Completing a transaction, opening security systems, and achieving diverse other operations in this smart technology era may only require a simple smartcard swipe. Smartcards use has continued to gain popularity over the world, and security attacks have increasingly targeted owners and users. Information on technology-based use and applications is always available to keep you ahead of an attack.
Smartcards use microchip technology and secure authentication to provide security and have been relied upon to give the go-ahead for data transfer in a multitude of transactions. As robust as they seem, smart hackers have found various techniques of observing their operations aimed at gaining access to credentials, funds, and information contained in the microchips.
In this article, we aim to provide you with adequate information to ensure you protect yourself from hackers and the continued safe use of your smartcards.
Ensure Your System is Secure
If an attacker successfully gains access to a computer device connected with your smartcard, it’s super easy to complete transactions using your card. Most successful attacks result from unpatched software, or because you’re running something you shouldn’t.
The smartcard technology is of no effect once attackers gain access to your computer device because it’ll be easy for them to authenticate transactions, posing as you. They achieve this by copying digital certificates from your local cache if available or keying in your PIN at requests.
To protect yourself, ensure you don’t fall for click baits. Ensure the software you install is not compromised and regularly run anti-malware software on your computer.
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Keep Your PIN Safe and Secure
Smartcards are different from RFID cards, programmed to produce specific codes once activated. RFID cards are powered by a magnetic field and use radio frequency to transmit. Hackers can steal information from this kind of card by setting up RFID proximity readers and collecting IDs from unprotected cards.
Unlike RFID cards, smartcards use Personal Identification Numbers (PINs) for protection. They have a memory that can store information and employ a “challenge and response” system while communicating with a transaction terminal. It means, before completing a transaction, you would have to provide your PIN at the terminal.
Physically protect your PIN and don’t freely expose it to fraudsters.
Guard Against Hacks From Your Transaction Terminals
Hackers can stage attacks on your smartcard at transaction terminals. There’s a way to obtain credentials during communication between your card and payment terminals.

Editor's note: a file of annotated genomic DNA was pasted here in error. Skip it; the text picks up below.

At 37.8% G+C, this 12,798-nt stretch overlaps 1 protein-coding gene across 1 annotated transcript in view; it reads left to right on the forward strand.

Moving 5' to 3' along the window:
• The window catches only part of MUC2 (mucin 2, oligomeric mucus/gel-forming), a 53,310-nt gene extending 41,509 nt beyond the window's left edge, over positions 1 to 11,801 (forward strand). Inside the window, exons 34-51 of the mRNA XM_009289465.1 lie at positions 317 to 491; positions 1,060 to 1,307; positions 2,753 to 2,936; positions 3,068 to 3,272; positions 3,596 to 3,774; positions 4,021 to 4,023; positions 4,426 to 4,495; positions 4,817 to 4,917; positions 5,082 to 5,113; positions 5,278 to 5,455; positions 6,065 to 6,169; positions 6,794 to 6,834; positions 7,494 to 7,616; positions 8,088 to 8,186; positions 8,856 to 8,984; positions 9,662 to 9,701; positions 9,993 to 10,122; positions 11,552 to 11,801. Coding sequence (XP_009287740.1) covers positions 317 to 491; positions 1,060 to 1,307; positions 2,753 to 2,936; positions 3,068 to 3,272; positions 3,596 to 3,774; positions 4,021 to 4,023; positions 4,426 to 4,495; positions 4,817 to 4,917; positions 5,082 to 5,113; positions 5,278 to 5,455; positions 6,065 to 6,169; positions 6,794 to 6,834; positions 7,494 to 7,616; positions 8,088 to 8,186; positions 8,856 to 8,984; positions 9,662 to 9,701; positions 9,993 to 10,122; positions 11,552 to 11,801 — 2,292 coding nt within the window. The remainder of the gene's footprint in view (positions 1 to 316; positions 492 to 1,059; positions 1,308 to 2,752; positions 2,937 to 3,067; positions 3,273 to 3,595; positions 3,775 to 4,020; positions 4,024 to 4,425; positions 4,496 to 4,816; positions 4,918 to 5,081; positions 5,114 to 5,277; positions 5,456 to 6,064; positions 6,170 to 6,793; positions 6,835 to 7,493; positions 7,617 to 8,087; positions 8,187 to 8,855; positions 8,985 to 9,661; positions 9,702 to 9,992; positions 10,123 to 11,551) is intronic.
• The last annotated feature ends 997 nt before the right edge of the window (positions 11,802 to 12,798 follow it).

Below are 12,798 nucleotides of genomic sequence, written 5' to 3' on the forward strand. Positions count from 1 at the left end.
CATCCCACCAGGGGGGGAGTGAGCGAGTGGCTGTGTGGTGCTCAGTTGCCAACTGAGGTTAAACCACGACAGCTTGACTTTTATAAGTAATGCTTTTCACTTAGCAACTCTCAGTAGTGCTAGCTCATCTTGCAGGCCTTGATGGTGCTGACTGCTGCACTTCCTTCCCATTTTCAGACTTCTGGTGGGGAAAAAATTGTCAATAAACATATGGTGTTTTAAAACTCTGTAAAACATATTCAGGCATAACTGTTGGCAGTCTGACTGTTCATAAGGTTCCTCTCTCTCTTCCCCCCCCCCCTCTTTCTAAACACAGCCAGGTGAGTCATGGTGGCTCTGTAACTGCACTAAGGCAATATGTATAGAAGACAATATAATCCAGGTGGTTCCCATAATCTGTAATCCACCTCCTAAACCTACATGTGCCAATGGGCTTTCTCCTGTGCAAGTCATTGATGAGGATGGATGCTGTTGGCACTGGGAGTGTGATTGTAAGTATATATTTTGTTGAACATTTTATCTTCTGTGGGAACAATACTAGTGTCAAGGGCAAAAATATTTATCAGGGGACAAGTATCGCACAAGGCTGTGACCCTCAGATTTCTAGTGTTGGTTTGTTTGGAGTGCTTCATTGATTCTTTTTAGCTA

To enhance your safety precautions, remove your cards immediately upon completion of payment submission. Payment terminals should ideally be standalone machines, and not used to access other web services.
Owners of such terminals owe the responsibility to ensure software used on such terminals has an appropriate patch and support. Terminal operators can run anti-malware software periodically. It’ll reveal attempts at hacking card credentials.
Consider Using Mobile Phones Instead
Your phone can serve as a payment gateway for you. Setting up your device for mobile payment and connecting it to a smartcard is pretty straightforward. There’s a pool of apps you can download and use to handle your payments.
Using apps is safer than cards. Apps generate a one-time authentication code, used solely for the current transaction. The chances of losing this code to hackers are slim, and even if you did, it’d be of no use to them. Ultimately, a smartphone reduces the chances of having your card credentials stolen.
Most payment terminals equally accept scan payment using mobile phones, and you’re not limited by where your phone can serve.
Use Cards from Trusted Suppliers
Where you get a supply of your cards is an essential factor for consideration. Cases exist where one or two members of staff to companies attempt stealing card credentials. Some companies equally fail at providing adequate security measures for their cards.
Using smartcards provided by trusted establishments like Cardzgroup, for instance, will eliminate fears of losing your card credentials from company negligence.
Cards are easy to be mixed up. Fraudsters can smartly exchange your smartcard if you have no means of identifying it. Ensure your name is on your card and unscripted with high print quality and durability, such that at the expiration of your card and possible recycling, the inscription would still be clear.
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